choices I've yet to take.
And I do make those choices! My present, the house I own, the
place I live, the people I associate with; they are all of my
My definition of a good day is one in which I can see a path I
can travel that will bring me to future circumstances I would want to
be in. Even when the shit hits the fan, as long as I can still see a
way through my futurescape to a place I want to be, it's a good day.
And I tell you, while the storm clouds of our aggregate present may
cover vast swaths of our futurescapes with gloom, there are also
sunlit highlands where freedom reigns, and we can all make our way
For me, this involves the creation of the Liberty Round Table,
and trying to maximize the freedom of others in order to enhance my
What will you dare to create, when you accept the full burden and
wonder of your own freedom? Freedom is dangerous. In making
choices, you accept risks. But which is better; to enslave yourself
to coercive agencies in a vain attempt to eliminate risk, or to
embrace the marvelous responsibility of a thinking being and give
life your best shot? If you fail, then you fail, and you get up,
take matters in your hands again, and do better the next time.
Let me share a metaphor with you:
Life is a roll of canvas, and we are all painters, leaving our
marks as we move along for as long as we can. I choose to use every
power I have to reach into the futurescape of possibilities and paint
myself into a continuous series of present moments of my own choosing.
My feelings are my colors, my thoughts are my brushes, and the canvas
behind me is my record.
Looking back, I can see some unbelievable messes where I really
screwed up, spilling paint everywhere, fumbling for the right brush
as the canvas continued to stream by... And I can see some really
beautiful stretches, where I had my pigments and tools well in hand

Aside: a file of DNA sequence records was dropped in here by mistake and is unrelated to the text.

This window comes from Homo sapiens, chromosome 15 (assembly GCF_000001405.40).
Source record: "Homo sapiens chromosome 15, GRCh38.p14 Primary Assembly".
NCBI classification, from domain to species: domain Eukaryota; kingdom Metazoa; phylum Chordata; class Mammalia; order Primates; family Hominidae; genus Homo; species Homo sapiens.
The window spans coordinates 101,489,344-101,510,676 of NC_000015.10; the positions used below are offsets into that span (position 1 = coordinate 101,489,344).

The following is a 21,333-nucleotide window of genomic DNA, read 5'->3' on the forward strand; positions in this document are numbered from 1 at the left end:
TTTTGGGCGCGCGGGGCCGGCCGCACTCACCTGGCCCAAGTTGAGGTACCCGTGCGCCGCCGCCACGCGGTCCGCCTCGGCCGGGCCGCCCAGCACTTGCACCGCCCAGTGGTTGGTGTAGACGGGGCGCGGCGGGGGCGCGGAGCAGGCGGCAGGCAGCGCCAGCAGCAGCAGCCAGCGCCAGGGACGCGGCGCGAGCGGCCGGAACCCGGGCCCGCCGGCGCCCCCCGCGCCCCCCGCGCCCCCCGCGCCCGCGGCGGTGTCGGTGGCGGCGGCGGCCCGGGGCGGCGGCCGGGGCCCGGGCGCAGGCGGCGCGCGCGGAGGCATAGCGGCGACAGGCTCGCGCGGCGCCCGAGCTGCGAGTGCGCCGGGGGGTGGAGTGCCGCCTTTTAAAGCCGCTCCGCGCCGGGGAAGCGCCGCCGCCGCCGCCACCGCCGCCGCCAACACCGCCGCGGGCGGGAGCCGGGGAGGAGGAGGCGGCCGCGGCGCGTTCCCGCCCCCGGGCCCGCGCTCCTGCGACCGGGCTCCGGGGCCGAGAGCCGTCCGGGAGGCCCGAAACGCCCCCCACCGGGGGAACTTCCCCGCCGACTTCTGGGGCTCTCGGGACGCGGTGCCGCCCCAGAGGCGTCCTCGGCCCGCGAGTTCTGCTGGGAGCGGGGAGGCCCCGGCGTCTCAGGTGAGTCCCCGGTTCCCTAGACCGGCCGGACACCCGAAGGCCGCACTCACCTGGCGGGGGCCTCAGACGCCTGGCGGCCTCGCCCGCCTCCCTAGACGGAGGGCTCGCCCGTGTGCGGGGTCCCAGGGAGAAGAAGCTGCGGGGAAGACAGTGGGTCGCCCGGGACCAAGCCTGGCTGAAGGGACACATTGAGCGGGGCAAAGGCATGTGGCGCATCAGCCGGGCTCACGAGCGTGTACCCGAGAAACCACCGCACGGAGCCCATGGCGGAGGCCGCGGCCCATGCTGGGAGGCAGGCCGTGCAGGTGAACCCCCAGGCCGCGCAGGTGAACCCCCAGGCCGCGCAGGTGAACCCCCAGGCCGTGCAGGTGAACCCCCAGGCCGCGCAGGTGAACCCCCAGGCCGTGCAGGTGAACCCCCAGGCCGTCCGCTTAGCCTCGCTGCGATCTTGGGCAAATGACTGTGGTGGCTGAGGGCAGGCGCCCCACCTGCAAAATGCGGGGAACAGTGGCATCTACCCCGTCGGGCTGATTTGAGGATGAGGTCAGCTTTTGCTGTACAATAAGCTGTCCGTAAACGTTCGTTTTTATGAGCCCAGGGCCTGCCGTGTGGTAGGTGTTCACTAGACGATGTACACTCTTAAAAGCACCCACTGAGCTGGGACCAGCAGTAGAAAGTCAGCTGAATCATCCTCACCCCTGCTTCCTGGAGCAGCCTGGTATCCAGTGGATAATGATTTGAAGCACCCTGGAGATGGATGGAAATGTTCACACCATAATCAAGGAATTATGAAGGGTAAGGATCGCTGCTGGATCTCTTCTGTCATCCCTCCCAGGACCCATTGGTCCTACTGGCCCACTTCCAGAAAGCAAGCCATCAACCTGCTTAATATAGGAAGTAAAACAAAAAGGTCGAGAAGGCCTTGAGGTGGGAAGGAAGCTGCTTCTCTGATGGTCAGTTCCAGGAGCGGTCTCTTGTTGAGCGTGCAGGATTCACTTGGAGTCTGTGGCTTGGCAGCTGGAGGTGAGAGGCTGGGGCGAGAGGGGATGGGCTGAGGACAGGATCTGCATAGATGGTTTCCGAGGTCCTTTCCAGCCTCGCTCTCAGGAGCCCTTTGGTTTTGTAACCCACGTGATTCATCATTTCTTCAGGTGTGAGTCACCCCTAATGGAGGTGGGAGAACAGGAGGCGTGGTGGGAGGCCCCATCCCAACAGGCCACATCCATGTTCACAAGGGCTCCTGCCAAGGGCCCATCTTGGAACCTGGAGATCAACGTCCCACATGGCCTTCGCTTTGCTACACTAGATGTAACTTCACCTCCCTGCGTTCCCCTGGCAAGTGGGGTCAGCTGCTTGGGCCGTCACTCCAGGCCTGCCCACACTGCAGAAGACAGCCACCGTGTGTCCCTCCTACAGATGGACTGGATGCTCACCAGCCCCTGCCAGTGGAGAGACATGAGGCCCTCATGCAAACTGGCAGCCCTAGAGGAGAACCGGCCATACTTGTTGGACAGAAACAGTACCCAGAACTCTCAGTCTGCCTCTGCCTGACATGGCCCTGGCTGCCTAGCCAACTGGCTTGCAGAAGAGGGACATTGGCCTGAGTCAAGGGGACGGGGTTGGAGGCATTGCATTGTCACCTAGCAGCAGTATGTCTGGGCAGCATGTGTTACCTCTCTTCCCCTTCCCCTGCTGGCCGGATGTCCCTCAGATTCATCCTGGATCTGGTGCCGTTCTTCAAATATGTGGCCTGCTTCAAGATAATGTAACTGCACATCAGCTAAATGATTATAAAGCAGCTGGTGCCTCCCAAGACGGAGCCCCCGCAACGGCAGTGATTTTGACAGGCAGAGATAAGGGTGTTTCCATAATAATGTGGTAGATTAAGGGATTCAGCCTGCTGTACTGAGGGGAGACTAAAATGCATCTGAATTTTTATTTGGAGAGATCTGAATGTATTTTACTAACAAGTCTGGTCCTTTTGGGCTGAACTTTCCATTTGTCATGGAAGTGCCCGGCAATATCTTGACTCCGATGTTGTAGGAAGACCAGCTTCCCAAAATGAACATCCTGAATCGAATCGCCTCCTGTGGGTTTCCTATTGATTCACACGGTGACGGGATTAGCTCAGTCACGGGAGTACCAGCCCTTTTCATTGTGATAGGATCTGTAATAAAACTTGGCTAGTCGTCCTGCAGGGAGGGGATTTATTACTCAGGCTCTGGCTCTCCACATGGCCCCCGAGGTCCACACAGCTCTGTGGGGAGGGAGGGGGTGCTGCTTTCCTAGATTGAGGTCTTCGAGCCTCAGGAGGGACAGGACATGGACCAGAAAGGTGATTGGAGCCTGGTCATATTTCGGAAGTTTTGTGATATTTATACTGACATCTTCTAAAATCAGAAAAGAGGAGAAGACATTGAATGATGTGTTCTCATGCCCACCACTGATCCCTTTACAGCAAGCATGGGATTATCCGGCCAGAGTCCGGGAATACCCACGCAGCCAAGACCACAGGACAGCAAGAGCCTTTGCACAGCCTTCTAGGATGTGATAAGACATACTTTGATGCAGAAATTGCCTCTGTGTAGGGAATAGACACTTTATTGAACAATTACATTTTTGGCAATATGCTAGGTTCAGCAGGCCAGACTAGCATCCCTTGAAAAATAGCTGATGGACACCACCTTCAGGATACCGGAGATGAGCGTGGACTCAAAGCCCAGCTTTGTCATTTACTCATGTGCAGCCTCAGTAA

and wrought with exuberance and joy. It is also apparent to me that,
as I take more responsibility for what happens to me, I get better
and better at it.
Looking at other Life-Paintings, I see some of such beauty that
it hurts to think of the exquisite pain and pleasure that went into
their making. Others are less inspiring. Perhaps fearing that their
paintings will not be good enough, some people refuse to accept
responsibility for their art, aimlessly applying whatever colors,
with little thought to what lies ahead. Some try to get others to do
the painting for them, and don't understand why they don't like the
results. Others let the canvas roll by, largely untouched, waiting
for "permission" to paint. Yet others refuse to paint at all,
rolling along in whatever colors the people in their lives happen to
squirt upon them, making whatever marks their bodies happen to
impress on the fabric as they tumble by. In such canvases, one sees
randomness; a buttock here, a nose there, and occasionally, a hand...
A hand curled in the often unacknowledged agony that grips one whose
life is out of control.
Life goes on; we all paint. What kind of record will you leave,
and can you bring greater beauty and joy to it by choosing to paint
with deliberation? If you do this, you will have grasped that most
basic characteristic you have, that treasure that only you can take
from yourself: your freedom!
Don L. Tiggre is a grant-writer and a would-be author of fiction.
He lives with his three sons, who teach him daily lessons in
effective ways to resist tyranny. Having just barely survived 16
years of 'education', Mr. Tiggre is doing his best to study the
human animal in it's natural habitats.